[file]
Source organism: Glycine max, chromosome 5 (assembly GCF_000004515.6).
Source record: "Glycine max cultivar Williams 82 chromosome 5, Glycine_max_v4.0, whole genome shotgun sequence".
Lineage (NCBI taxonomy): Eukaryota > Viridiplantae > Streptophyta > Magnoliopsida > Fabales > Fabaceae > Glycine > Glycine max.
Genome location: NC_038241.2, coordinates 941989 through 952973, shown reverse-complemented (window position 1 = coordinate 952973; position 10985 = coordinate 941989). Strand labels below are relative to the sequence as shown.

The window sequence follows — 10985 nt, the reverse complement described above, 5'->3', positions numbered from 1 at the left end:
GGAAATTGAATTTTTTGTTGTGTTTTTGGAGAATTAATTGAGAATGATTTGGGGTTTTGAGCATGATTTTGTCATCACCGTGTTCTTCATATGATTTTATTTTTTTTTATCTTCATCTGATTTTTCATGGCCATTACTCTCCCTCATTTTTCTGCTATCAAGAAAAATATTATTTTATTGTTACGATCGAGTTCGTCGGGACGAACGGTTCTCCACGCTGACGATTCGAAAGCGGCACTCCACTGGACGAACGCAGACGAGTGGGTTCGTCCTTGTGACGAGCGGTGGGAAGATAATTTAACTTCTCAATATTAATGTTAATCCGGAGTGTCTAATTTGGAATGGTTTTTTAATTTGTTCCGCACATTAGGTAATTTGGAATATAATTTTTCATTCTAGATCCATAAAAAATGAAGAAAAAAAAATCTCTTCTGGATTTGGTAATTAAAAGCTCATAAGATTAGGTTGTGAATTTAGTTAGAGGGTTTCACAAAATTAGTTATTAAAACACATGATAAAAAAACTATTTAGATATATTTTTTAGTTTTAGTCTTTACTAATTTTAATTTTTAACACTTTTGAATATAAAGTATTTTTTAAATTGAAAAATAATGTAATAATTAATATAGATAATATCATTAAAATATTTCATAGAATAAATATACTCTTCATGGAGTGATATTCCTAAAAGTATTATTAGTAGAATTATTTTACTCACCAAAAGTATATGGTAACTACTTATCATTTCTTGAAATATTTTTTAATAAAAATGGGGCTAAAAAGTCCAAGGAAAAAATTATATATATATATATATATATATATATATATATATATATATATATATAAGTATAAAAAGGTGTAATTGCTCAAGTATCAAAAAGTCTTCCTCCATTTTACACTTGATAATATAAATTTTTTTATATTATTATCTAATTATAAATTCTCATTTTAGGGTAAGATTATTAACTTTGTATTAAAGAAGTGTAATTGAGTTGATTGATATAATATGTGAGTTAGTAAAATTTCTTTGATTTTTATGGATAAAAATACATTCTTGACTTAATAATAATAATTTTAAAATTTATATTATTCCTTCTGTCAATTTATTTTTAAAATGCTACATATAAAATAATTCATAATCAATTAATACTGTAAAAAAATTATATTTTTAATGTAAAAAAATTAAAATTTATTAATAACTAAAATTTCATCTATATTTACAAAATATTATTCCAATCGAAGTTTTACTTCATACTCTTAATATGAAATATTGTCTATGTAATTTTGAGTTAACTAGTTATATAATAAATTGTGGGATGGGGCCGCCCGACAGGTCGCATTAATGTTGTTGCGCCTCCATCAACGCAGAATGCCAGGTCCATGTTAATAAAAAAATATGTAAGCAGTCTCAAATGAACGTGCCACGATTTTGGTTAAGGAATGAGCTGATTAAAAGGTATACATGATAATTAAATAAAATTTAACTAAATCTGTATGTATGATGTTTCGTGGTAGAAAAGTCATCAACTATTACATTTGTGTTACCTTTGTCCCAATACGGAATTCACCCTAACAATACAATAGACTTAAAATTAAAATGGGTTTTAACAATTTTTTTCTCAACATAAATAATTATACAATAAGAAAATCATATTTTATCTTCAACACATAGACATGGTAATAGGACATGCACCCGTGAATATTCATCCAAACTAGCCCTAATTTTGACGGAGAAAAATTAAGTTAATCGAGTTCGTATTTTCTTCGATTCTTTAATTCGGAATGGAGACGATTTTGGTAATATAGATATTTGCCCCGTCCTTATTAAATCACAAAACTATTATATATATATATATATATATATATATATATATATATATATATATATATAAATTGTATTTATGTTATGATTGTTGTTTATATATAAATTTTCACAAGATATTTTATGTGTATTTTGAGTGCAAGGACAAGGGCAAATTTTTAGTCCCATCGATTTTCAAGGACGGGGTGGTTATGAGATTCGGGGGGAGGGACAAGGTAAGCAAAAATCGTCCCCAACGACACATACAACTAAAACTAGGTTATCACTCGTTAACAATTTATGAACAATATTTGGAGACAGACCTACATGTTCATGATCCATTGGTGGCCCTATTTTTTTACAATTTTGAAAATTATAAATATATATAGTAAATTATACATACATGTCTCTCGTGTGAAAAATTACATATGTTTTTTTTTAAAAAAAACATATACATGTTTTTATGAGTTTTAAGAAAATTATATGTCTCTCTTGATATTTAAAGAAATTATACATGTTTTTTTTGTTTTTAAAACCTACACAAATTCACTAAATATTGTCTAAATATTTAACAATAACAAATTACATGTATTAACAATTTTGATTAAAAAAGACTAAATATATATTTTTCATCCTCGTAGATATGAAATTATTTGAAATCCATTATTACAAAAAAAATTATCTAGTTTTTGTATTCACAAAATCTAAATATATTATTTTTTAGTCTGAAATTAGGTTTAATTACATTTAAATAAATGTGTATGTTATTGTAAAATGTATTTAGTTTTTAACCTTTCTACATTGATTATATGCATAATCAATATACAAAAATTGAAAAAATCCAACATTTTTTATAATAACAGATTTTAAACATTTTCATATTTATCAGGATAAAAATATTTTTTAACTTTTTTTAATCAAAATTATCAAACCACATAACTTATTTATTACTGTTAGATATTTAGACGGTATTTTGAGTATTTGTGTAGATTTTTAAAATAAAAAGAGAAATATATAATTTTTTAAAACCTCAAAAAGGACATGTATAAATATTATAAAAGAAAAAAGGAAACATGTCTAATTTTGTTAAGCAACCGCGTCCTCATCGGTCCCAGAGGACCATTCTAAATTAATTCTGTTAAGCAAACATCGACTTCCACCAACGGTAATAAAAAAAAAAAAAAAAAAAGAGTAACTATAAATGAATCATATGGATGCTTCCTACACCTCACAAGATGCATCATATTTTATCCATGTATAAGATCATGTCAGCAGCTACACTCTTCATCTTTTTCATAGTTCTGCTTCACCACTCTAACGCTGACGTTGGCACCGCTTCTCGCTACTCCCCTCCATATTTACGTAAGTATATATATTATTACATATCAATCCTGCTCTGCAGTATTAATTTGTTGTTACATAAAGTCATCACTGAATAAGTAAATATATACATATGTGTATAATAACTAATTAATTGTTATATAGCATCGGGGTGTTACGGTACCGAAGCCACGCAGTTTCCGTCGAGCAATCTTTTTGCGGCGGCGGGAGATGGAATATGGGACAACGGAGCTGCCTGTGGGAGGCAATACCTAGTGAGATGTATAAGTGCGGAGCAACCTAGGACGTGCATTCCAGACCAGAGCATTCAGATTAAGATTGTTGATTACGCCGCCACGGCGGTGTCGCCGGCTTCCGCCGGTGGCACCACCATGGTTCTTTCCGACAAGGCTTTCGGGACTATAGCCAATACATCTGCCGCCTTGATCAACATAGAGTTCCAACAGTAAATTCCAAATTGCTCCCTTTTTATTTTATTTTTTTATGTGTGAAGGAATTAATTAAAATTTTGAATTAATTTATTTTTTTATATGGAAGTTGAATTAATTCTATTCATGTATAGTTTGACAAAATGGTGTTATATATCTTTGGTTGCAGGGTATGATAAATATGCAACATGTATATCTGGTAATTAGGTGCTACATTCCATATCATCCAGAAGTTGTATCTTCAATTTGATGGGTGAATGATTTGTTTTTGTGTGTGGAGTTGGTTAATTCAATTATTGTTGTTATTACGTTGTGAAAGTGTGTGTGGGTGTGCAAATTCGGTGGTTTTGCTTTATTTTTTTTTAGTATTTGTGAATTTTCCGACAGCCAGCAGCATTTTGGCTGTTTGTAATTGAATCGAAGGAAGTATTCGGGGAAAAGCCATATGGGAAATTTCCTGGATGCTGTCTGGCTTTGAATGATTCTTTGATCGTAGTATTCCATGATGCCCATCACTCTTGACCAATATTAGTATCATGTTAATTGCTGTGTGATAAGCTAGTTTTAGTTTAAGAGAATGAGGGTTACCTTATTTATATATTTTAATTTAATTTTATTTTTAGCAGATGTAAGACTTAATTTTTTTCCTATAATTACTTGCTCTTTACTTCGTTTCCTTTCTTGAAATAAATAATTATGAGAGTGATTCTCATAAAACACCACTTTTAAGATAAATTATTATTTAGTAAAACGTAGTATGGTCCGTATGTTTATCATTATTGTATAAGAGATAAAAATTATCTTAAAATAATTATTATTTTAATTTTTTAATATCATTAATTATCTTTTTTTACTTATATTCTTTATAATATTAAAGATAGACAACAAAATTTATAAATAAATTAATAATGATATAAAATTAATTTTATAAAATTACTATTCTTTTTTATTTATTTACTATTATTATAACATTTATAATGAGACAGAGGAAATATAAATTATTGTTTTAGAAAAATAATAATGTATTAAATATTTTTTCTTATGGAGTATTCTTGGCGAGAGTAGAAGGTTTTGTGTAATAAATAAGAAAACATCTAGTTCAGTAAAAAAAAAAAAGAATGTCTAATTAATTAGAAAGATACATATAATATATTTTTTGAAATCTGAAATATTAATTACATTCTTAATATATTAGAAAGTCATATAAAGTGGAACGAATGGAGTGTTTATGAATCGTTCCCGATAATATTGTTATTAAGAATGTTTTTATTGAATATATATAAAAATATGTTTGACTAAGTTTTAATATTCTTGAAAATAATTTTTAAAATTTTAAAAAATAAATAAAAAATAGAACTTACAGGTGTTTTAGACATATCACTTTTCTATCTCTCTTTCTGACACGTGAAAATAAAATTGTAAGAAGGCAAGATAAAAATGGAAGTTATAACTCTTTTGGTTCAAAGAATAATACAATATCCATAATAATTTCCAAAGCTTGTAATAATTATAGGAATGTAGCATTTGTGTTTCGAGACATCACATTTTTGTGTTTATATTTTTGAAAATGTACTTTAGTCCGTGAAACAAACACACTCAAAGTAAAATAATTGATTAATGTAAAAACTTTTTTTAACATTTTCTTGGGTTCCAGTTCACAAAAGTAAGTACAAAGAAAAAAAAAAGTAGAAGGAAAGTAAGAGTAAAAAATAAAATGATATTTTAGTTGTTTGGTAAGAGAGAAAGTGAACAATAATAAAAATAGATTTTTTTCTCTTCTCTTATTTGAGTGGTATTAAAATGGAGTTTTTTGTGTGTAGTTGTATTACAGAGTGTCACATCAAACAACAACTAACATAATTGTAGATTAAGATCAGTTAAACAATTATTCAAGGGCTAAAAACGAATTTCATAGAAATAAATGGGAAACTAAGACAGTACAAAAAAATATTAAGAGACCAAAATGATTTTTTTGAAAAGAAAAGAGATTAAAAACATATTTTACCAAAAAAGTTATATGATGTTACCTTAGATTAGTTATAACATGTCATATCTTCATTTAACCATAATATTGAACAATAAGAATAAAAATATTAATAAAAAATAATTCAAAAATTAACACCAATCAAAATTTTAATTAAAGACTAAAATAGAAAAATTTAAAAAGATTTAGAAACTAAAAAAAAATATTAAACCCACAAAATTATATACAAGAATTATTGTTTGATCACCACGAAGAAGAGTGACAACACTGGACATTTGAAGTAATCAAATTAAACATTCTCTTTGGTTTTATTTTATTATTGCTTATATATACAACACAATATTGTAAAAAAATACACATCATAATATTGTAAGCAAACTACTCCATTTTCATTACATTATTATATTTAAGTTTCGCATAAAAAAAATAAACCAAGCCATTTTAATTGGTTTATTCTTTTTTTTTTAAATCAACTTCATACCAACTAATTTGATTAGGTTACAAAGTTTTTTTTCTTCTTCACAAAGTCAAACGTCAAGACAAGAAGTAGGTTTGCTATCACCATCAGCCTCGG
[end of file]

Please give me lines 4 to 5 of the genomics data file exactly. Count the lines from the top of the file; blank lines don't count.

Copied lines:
Genome location: NC_038241.2, coordinates 941989 through 952973, shown reverse-complemented (window position 1 = coordinate 952973; position 10985 = coordinate 941989). Strand labels below are relative to the sequence as shown.

The window sequence follows — 10985 nt, the reverse complement described above, 5'->3', positions numbered from 1 at the left end: